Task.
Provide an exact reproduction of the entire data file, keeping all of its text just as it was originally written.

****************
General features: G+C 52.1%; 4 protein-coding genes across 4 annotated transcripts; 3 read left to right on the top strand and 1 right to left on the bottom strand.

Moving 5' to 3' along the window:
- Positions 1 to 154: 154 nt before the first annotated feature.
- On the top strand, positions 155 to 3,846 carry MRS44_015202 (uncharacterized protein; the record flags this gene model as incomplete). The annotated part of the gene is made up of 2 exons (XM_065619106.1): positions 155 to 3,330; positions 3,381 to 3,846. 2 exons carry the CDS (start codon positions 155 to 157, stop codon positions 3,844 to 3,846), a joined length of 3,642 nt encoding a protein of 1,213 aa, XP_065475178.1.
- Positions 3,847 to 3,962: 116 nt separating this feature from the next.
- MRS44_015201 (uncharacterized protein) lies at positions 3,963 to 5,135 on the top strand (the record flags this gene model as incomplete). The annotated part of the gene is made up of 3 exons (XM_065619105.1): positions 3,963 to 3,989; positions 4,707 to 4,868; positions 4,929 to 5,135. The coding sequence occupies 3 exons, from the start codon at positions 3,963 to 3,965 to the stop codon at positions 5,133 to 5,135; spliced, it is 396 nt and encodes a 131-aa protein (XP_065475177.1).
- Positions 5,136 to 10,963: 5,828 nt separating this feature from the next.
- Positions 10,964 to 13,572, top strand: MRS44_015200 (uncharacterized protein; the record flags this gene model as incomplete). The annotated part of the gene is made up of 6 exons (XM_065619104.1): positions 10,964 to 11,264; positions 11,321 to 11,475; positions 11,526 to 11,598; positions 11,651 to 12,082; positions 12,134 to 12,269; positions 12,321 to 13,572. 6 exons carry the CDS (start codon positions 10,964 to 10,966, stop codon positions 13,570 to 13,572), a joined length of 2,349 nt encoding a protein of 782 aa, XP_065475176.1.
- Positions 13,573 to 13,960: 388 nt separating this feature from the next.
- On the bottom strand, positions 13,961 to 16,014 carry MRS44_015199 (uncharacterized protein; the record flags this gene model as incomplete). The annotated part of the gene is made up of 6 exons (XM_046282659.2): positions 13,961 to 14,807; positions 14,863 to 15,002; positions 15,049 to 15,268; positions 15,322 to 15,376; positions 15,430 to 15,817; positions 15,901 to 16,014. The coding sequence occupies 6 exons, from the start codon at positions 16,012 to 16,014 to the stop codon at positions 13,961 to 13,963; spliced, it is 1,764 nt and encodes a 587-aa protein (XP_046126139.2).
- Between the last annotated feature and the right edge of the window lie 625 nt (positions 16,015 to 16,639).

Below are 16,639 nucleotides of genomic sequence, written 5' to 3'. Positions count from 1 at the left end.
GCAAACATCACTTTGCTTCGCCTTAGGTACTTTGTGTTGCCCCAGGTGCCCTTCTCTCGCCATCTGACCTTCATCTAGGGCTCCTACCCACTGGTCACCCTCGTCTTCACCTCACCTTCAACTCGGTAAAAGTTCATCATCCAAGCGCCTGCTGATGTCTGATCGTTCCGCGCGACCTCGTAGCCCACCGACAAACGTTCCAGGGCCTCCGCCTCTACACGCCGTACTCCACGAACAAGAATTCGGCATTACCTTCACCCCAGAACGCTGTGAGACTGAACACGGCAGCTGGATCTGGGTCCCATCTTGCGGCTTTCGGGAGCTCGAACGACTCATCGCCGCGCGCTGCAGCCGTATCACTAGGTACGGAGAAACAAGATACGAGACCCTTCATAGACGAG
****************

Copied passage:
General features: G+C 52.1%; 4 protein-coding genes across 4 annotated transcripts; 3 read left to right on the top strand and 1 right to left on the bottom strand.

Moving 5' to 3' along the window:
- Positions 1 to 154: 154 nt before the first annotated feature.
- On the top strand, positions 155 to 3,846 carry MRS44_015202 (uncharacterized protein; the record flags this gene model as incomplete). The annotated part of the gene is made up of 2 exons (XM_065619106.1): positions 155 to 3,330; positions 3,381 to 3,846. 2 exons carry the CDS (start codon positions 155 to 157, stop codon positions 3,844 to 3,846), a joined length of 3,642 nt encoding a protein of 1,213 aa, XP_065475178.1.
- Positions 3,847 to 3,962: 116 nt separating this feature from the next.
- MRS44_015201 (uncharacterized protein) lies at positions 3,963 to 5,135 on the top strand (the record flags this gene model as incomplete). The annotated part of the gene is made up of 3 exons (XM_065619105.1): positions 3,963 to 3,989; positions 4,707 to 4,868; positions 4,929 to 5,135. The coding sequence occupies 3 exons, from the start codon at positions 3,963 to 3,965 to the stop codon at positions 5,133 to 5,135; spliced, it is 396 nt and encodes a 131-aa protein (XP_065475177.1).
- Positions 5,136 to 10,963: 5,828 nt separating this feature from the next.
- Positions 10,964 to 13,572, top strand: MRS44_015200 (uncharacterized protein; the record flags this gene model as incomplete). The annotated part of the gene is made up of 6 exons (XM_065619104.1): positions 10,964 to 11,264; positions 11,321 to 11,475; positions 11,526 to 11,598; positions 11,651 to 12,082; positions 12,134 to 12,269; positions 12,321 to 13,572. 6 exons carry the CDS (start codon positions 10,964 to 10,966, stop codon positions 13,570 to 13,572), a joined length of 2,349 nt encoding a protein of 782 aa, XP_065475176.1.
- Positions 13,573 to 13,960: 388 nt separating this feature from the next.
- On the bottom strand, positions 13,961 to 16,014 carry MRS44_015199 (uncharacterized protein; the record flags this gene model as incomplete). The annotated part of the gene is made up of 6 exons (XM_046282659.2): positions 13,961 to 14,807; positions 14,863 to 15,002; positions 15,049 to 15,268; positions 15,322 to 15,376; positions 15,430 to 15,817; positions 15,901 to 16,014. The coding sequence occupies 6 exons, from the start codon at positions 16,012 to 16,014 to the stop codon at positions 13,961 to 13,963; spliced, it is 1,764 nt and encodes a 587-aa protein (XP_046126139.2).
- Between the last annotated feature and the right edge of the window lie 625 nt (positions 16,015 to 16,639).

Below are 16,639 nucleotides of genomic sequence, written 5' to 3'. Positions count from 1 at the left end.
GCAAACATCACTTTGCTTCGCCTTAGGTACTTTGTGTTGCCCCAGGTGCCCTTCTCTCGCCATCTGACCTTCATCTAGGGCTCCTACCCACTGGTCACCCTCGTCTTCACCTCACCTTCAACTCGGTAAAAGTTCATCATCCAAGCGCCTGCTGATGTCTGATCGTTCCGCGCGACCTCGTAGCCCACCGACAAACGTTCCAGGGCCTCCGCCTCTACACGCCGTACTCCACGAACAAGAATTCGGCATTACCTTCACCCCAGAACGCTGTGAGACTGAACACGGCAGCTGGATCTGGGTCCCATCTTGCGGCTTTCGGGAGCTCGAACGACTCATCGCCGCGCGCTGCAGCCGTATCACTAGGTACGGAGAAACAAGATACGAGACCCTTCATAGACGAG